Interestingly, mildy weak Bayesian priors (Beta(1,1)) help smooth over this bad behaviour ("Objective" priors do not).

The image to the right shows simulations of the PCRD, comparing Maximum Likelihood estimation versus a Bayesian model... notice the infinite CI's and boundary level MLEs for Program MARK! (See the full article link below)

**Hierarchical Bayesian PCRD**

The world is going Bayesian, but few people understand why. Here, the true power of Bayesian Inference is revealed in a hierarchical specification for the survival, detection and migration parameters: in particular, we shrink between "time-invariant theta(.)" models and "time-varying theta(t)" models. I found that applying a particular type of shrinkage-inducing hyperprior, called the

**"Scaled Half Student-t distribution"**, lead to somewhat similar estimates as "model-averaging" over many MLE-based fixed effect models (run in Mark).

Hierarchical Bayes provides a type of automatic "Occam's Razor" (Berger 2004), in that when there is sparse/weak data, the hyprprior shrinks the model to a simple model, but when there is a lot of evidence in the data or a large sample size, the hyperprior is easily overwhelmed and the model takes on a lot of complexity. Reassuringly, the final estimates seem insensitive to exact hyper-parameter values. As shown in the following animation...

I decided to upload an R & JAGS tutorial on github: https://github.com/faraway1nspace/PCRD_JAGS_demo Users can run simple fixed effects Bayesian PCRD models, or they can run a Hierarchical Bayesian version that includes: i) Individual Heterogeneity in detection probabilities; and ii) recruitment processes; and iii) uses a hyperprior to apply a type of "multimodel" inference. All things seem to unify in HB.

**JAGS code: Fixed effects Bayesian PCRD**

Here JAGS code to run the simple fixed model of the PCRD: phi(.)gamma'(.)gamma''(t)p(t,s). This is just for interested readers. Serious users should consult the github demonstration

. This implements the PCRD as a Bayesian HMM. Anyone who uses this JAGS code should cite:

**. The article is available here**

*"Rankin RW, Nicholson K, Allen SJ, Krützen M, Bejder L, Pollock KH. 2016. A full-capture Hierarchical Bayesian model of Pollock's Closed Robust Design and application to dolphins. Frontiers in Marine Science, in Press. DOI: 10.3389/fmars.2016.00025"*```
model{
```

# priors

phi ~ dbeta(1,1) # apparent survival probability (adjust for ecological

gamma1 ~ dbeta(1.2,1,2) # temp migration: probabilty stays out conditional on being out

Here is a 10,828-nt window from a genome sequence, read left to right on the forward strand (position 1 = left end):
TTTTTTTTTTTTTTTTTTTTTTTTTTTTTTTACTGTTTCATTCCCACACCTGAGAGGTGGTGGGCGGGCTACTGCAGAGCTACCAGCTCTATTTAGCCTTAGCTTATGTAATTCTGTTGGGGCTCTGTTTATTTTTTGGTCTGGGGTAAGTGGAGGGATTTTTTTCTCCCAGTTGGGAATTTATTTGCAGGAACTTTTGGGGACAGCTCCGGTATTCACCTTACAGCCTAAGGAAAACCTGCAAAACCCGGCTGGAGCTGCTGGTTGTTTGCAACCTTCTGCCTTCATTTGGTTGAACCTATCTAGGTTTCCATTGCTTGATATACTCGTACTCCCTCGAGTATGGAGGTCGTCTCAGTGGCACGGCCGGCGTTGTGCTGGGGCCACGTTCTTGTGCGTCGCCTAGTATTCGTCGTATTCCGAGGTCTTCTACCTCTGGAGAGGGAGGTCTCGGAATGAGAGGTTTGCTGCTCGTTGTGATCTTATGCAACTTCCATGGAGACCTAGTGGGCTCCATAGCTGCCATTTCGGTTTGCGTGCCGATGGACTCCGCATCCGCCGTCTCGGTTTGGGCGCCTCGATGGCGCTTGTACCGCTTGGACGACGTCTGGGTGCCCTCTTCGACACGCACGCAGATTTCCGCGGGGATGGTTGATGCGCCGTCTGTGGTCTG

# loop through primary periods: parameters for detection probability pd_t, and gamma2_t

for(t_ in 1:T){ # T primary periods...

pd_a[t_] ~ dgamma(3,2) # hyperprior on detect probs

pd_b[t_] ~ dgamma(3,2) # hyperprior on detect probs

for(tt_ in 1:T2[t_]){ # loop through secondary periods...

pd[t_,tt_] ~ dbeta(pd_a[t_],pd_b[t_]) # secondard-period-level detection probs

}

gamma2[t_] ~ dbeta(1,1) # temp migration: prob migrates outside conditional on being inside

# recruitment process from 'eigenvector decomposition'

lambda[1,t_] <- (1-gamma1)/(gamma2[t_]-gamma1+1) # recruitment ratio, or long-term prob of being inside

lambda[2,t_] <- 1-lambda[1,t_] #

psi[t_] ~ dunif(0,1) # inclusion probability

# trmat: transition matrix for Markovian latent-states

# 1 =not yet in population;2=dead;3=offsite;4=onsite (only observable state)

# transition are from the column --> rows

# trmat[row,column,time] = [state at time=t_; state at time t_-1; time=t_]

trmat[1,1,t_] <- 1-psi[t_] # excluded from pop

trmat[2,1,t_] <- 0 # dead

trmat[3,1,t_] <- psi[t_]*lambda[2,t_] # inclusion into pop, outside study are

trmat[4,1,t_] <- psi[t_]*lambda[1,t_] # inclusion into pop, inside study area

trmat[1,2,t_]<- 0

trmat[2,2,t_]<- 1 # stay dead

trmat[3,2,t_]<- 0

trmat[4,2,t_]<- 0

trmat[1,3,t_]<- 0

trmat[2,3,t_]<- 1-phi # dies outside

trmat[3,3,t_]<- gamma1*phi # stays outside | outside

trmat[4,3,t_]<- (1-gamma1)*phi # reenters study area | outside

trmat[1,4,t_]<- 0 #

trmat[2,4,t_]<- 1-phi # dies inside

trmat[3,4,t_]<- gamma2[t_]*phi # leaves study area | inside

trmat[4,4,t_]<- (1-gamma2[t_])*phi # stays inside | inside

} # t_

# likelihood: loop through M individuals, both real and pseudo-individuals

for (i in 1:M){

#draw latent state at primary period 1:

# ... by definition, everyone starts in z=1 (not-in-population) at time=0

z[i,1]~ dcat(trmat[1:4,1,1]) # first z strictly excluded from pop

# likelihood for first primary period

for(tt_ in 1:T2[1]){ # loop through secondary periods

# Bernouilli process, conditional on z=4, otherwise no observation

y[i,tt_,1] ~ dbern(pd[1,tt_]*equals(z[i,1],4))

}

alive_i[i,1] <- step(z[i,1]-3) # count if i is alive or not

Nin_i[i,1] <- equals(z[i,1],4) # count if i is within study area

# loop through primary periods after 1st primary periods

for(t_ in 2:T){

# state process: draw z(t_) conditional on z(t_-1)

z[i,t_] ~ dcat(trmat[1:4, z[i,t_-1] , t_])

# likelihood: loop through secondary period observations

for(tt_ in 1:T2[t_]){

# Bernouilli observation error, conditional on z=4

y[i,tt_,t_] ~ dbern(pd[t_,tt_]*equals(z[i,t_],4))

}

# tally population size

alive_i[i,t_] <- step(z[i,t_]-3) # check alive or not

Nin_i[i,t_] <- equals(z[i,t_],4) # count if i is within study area

} # t_

} # i

# estimate population size per primary periods

for(t_ in 1:T){

alive[t_] <- sum(alive_i[,t_]) # number alive

Nin[t_] <- sum(Nin_i[,t_]) # number in study area

} # t_

}